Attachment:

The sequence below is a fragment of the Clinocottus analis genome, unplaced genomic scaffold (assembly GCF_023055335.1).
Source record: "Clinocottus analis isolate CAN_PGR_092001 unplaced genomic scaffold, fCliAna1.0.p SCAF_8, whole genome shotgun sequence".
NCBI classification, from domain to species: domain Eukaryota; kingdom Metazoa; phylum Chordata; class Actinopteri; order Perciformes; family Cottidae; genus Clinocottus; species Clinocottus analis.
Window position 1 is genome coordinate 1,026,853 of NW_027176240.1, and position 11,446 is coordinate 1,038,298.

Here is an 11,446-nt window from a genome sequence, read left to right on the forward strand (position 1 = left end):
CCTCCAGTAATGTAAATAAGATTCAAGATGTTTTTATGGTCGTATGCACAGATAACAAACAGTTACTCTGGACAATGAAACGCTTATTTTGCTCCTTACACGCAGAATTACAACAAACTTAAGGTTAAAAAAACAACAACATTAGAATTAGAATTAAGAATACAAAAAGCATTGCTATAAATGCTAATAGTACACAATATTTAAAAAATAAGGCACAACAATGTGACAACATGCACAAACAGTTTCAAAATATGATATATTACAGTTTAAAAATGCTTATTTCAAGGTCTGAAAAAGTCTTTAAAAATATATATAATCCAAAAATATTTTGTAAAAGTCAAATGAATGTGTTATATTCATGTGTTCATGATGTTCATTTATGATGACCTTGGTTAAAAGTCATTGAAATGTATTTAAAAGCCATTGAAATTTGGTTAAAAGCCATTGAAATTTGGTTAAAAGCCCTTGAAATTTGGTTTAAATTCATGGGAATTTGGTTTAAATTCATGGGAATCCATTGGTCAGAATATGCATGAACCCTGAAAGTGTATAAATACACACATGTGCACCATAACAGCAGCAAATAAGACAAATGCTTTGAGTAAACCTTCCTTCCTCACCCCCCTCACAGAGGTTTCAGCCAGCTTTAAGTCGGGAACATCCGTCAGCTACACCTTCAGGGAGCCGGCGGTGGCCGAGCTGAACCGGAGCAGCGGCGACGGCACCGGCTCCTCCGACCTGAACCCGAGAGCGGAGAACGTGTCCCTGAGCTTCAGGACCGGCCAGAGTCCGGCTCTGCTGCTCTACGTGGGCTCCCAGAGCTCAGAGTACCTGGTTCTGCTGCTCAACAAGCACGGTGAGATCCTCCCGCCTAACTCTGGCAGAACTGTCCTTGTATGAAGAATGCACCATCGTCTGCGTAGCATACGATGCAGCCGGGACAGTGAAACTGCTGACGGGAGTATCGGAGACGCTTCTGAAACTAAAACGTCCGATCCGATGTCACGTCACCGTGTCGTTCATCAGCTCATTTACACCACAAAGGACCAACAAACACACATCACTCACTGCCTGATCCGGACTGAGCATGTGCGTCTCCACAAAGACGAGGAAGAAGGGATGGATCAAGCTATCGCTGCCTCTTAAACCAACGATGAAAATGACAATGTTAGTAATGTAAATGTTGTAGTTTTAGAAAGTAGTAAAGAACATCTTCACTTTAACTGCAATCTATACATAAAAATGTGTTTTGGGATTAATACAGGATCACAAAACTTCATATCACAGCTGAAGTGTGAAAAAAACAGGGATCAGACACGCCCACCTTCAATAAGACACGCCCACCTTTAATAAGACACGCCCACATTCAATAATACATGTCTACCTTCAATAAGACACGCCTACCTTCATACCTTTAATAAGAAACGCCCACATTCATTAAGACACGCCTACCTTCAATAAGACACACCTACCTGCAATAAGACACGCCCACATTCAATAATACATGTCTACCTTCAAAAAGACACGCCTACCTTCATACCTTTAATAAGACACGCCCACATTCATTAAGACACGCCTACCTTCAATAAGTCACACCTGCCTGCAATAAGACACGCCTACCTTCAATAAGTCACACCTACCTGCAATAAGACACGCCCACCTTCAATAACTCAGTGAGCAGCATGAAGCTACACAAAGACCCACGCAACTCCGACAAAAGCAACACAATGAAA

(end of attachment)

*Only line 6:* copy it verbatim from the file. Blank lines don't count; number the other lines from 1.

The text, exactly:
CCTCCAGTAATGTAAATAAGATTCAAGATGTTTTTATGGTCGTATGCACAGATAACAAACAGTTACTCTGGACAATGAAACGCTTATTTTGCTCCTTACACGCAGAATTACAACAAACTTAAGGTTAAAAAAACAACAACATTAGAATTAGAATTAAGAATACAAAAAGCATTGCTATAAATGCTAATAGTACACAATATTTAAAAAATAAGGCACAACAATGTGACAACATGCACAAACAGTTTCAAAATATGATATATTACAGTTTAAAAATGCTTATTTCAAGGTCTGAAAAAGTCTTTAAAAATATATATAATCCAAAAATATTTTGTAAAAGTCAAATGAATGTGTTATATTCATGTGTTCATGATGTTCATTTATGATGACCTTGGTTAAAAGTCATTGAAATGTATTTAAAAGCCATTGAAATTTGGTTAAAAGCCATTGAAATTTGGTTAAAAGCCCTTGAAATTTGGTTTAAATTCATGGGAATTTGGTTTAAATTCATGGGAATCCATTGGTCAGAATATGCATGAACCCTGAAAGTGTATAAATACACACATGTGCACCATAACAGCAGCAAATAAGACAAATGCTTTGAGTAAACCTTCCTTCCTCACCCCCCTCACAGAGGTTTCAGCCAGCTTTAAGTCGGGAACATCCGTCAGCTACACCTTCAGGGAGCCGGCGGTGGCCGAGCTGAACCGGAGCAGCGGCGACGGCACCGGCTCCTCCGACCTGAACCCGAGAGCGGAGAACGTGTCCCTGAGCTTCAGGACCGGCCAGAGTCCGGCTCTGCTGCTCTACGTGGGCTCCCAGAGCTCAGAGTACCTGGTTCTGCTGCTCAACAAGCACGGTGAGATCCTCCCGCCTAACTCTGGCAGAACTGTCCTTGTATGAAGAATGCACCATCGTCTGCGTAGCATACGATGCAGCCGGGACAGTGAAACTGCTGACGGGAGTATCGGAGACGCTTCTGAAACTAAAACGTCCGATCCGATGTCACGTCACCGTGTCGTTCATCAGCTCATTTACACCACAAAGGACCAACAAACACACATCACTCACTGCCTGATCCGGACTGAGCATGTGCGTCTCCACAAAGACGAGGAAGAAGGGATGGATCAAGCTATCGCTGCCTCTTAAACCAACGATGAAAATGACAATGTTAGTAATGTAAATGTTGTAGTTTTAGAAAGTAGTAAAGAACATCTTCACTTTAACTGCAATCTATACATAAAAATGTGTTTTGGGATTAATACAGGATCACAAAACTTCATATCACAGCTGAAGTGTGAAAAAAACAGGGATCAGACACGCCCACCTTCAATAAGACACGCCCACCTTTAATAAGACACGCCCACATTCAATAATACATGTCTACCTTCAATAAGACACGCCTACCTTCATACCTTTAATAAGAAACGCCCACATTCATTAAGACACGCCTACCTTCAATAAGACACACCTACCTGCAATAAGACACGCCCACATTCAATAATACATGTCTACCTTCAAAAAGACACGCCTACCTTCATACCTTTAATAAGACACGCCCACATTCATTAAGACACGCCTACCTTCAATAAGTCACACCTGCCTGCAATAAGACACGCCTACCTTCAATAAGTCACACCTACCTGCAATAAGACACGCCCACCTTCAATAACTCAGTGAGCAGCATGAAGCTACACAAAGACCCACGCAACTCCGACAAAAGCAACACAATGAAA